It’s pretty remarkable how deeply enmeshed this kind of thinking has become in the cultural DNA. Absent historical articulation, Cage’s aesthetics sound benevolently zen… He seems only a man committed to living and experiencing as fully as he can. And yet, to anyone who values the everyday, the latent conclusion to his thinking is terrifying: In Cage’s aesthetics, there is no home, no away. Just the tour-worthy unfamiliar.

Jeremy Beer over at Front Porch Republic has decided to tackle brain drain, and concludes the source is meritocracy:

 Meritocracy, in the definition I am using here, is an ideology that maintains that one’s place in society should be determined solely by one’s “merit” — by which is meant the tangible evidence of one’s talents, capabilities, intelligence, and, of course, will. This is an essential feature of any just society, meritocrats claim…

…Meritocracy is a project that is supported and advanced in numerous ways by powerful institutions and by deeply embedded practices and beliefs in contemporary American culture. Compulsory schooling, for instance, is justified by the meritocratic ideal. The right of individuals to maximize their talents and thus the consequent social rewards is held to be more important than the right of families and/or communities to decide how they wish to raise and educate their children. Were it not for the deeply anti-meritocratic Amish, even the most benign homeschooling would probably today be illegal across the land.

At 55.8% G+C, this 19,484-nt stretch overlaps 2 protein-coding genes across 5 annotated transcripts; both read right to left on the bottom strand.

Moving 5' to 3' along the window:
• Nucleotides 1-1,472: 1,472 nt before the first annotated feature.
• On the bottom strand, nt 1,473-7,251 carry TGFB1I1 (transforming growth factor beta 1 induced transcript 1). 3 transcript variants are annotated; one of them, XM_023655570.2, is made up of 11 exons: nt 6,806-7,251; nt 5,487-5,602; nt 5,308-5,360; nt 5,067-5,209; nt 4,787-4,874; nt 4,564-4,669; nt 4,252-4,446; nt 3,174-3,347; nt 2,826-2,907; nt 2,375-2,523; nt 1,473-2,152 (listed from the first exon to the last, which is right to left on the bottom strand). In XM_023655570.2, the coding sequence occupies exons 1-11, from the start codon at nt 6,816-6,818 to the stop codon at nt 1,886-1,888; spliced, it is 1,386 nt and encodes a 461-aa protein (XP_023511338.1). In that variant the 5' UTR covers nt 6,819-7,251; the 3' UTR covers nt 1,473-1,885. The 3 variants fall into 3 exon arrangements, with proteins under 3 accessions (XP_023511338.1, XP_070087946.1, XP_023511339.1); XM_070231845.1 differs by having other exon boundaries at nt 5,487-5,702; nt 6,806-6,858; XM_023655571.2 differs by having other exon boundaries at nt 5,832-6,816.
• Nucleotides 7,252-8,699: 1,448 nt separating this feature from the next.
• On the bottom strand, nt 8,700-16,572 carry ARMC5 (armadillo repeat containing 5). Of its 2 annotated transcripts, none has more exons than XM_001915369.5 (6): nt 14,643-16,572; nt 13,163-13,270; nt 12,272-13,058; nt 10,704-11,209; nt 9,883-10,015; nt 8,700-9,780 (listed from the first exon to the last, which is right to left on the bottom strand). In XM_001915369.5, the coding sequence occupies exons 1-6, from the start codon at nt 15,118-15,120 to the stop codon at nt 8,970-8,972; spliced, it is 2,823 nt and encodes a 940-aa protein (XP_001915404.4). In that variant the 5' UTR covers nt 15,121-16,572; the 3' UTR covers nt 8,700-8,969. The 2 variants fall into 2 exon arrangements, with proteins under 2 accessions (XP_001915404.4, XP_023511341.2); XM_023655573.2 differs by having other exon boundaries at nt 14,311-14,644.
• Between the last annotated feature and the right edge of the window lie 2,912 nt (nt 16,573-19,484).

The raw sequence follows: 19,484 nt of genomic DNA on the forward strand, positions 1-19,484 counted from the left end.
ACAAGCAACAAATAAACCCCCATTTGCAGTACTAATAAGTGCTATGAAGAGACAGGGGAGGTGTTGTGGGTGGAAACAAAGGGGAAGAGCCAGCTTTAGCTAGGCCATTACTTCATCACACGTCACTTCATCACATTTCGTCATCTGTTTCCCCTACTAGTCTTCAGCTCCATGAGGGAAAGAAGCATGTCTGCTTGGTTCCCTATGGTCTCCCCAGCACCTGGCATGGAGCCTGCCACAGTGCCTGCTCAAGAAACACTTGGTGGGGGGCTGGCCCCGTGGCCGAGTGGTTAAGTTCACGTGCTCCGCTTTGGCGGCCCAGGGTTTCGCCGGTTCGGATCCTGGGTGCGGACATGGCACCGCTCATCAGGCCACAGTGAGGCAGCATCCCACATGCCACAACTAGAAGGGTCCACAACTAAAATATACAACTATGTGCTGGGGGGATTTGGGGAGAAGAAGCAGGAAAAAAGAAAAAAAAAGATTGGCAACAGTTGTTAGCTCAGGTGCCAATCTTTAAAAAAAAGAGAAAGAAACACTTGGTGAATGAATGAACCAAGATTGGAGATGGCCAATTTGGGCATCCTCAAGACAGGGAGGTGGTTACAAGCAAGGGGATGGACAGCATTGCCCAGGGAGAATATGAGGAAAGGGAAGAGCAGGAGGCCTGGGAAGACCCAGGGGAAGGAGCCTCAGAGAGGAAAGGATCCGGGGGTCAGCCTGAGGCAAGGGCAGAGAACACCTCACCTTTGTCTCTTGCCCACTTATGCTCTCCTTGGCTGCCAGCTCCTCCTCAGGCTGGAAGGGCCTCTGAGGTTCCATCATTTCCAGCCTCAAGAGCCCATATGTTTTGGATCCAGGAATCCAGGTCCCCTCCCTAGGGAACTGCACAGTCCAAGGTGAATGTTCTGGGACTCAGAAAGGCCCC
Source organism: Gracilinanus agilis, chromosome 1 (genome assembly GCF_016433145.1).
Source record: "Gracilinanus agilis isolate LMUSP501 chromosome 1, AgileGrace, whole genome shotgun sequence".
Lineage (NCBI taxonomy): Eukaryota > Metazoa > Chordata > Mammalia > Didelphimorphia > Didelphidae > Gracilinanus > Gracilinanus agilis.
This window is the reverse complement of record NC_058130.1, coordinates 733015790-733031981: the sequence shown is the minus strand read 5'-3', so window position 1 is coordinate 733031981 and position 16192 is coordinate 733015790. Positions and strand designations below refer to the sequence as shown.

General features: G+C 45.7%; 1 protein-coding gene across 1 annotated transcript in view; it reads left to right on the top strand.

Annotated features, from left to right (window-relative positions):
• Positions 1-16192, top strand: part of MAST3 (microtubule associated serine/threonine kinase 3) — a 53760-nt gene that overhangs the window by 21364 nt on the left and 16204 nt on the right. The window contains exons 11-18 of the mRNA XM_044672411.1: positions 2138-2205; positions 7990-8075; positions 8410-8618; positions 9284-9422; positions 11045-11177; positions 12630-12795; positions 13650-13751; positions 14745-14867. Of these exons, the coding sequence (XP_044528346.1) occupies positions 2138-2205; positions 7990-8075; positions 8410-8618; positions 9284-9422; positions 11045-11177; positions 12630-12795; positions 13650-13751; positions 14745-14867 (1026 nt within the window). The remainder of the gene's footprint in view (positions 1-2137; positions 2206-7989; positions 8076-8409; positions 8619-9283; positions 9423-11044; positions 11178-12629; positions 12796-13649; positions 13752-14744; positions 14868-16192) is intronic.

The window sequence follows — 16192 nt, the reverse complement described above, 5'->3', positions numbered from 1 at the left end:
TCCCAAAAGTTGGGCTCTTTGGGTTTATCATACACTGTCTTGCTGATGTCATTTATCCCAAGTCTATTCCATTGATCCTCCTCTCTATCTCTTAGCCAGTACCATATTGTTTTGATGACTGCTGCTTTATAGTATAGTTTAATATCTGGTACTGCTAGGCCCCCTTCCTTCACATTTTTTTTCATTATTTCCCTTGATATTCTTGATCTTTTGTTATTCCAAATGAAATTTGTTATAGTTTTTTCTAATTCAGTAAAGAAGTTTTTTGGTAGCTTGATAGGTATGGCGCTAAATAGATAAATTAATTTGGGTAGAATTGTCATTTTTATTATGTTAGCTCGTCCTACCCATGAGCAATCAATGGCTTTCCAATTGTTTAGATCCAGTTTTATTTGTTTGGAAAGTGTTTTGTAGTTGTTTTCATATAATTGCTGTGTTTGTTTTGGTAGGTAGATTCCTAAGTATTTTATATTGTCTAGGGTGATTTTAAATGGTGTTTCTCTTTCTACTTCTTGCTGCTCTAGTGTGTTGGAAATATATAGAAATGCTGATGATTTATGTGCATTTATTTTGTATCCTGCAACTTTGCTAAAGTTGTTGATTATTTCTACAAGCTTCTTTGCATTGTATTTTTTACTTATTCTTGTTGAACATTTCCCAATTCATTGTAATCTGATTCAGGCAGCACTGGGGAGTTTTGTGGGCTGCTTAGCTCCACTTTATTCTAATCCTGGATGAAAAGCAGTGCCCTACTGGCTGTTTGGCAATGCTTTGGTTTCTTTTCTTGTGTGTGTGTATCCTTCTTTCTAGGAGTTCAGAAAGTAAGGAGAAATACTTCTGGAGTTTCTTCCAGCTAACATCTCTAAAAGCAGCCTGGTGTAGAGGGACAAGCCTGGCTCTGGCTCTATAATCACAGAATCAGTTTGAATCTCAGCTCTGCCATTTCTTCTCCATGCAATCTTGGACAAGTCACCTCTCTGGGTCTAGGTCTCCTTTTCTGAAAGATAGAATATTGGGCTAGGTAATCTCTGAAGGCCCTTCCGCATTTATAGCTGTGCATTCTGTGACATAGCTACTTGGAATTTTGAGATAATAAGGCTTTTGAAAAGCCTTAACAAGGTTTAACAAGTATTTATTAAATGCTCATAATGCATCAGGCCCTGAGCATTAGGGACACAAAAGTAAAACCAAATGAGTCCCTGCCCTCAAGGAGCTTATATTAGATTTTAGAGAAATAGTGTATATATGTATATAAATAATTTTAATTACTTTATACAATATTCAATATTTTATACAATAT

This, argues Beer, paired with a pile of federal and state level initiatives, has seriously compromised the integrity of Middle America. And he concludes we ought to take steps to reverse that trend.

As much as I agree that meritocratic economic pressures drain the lifeblood of small towns, and that there is much to be said for trying to halt it via economic means, the blame does not rest solely on the national class’s policies or economic liberalism. These kind of sustained social movements always have a reciprocal element to them; that’s a big part of why they last as trends and can create a culture war given long enough.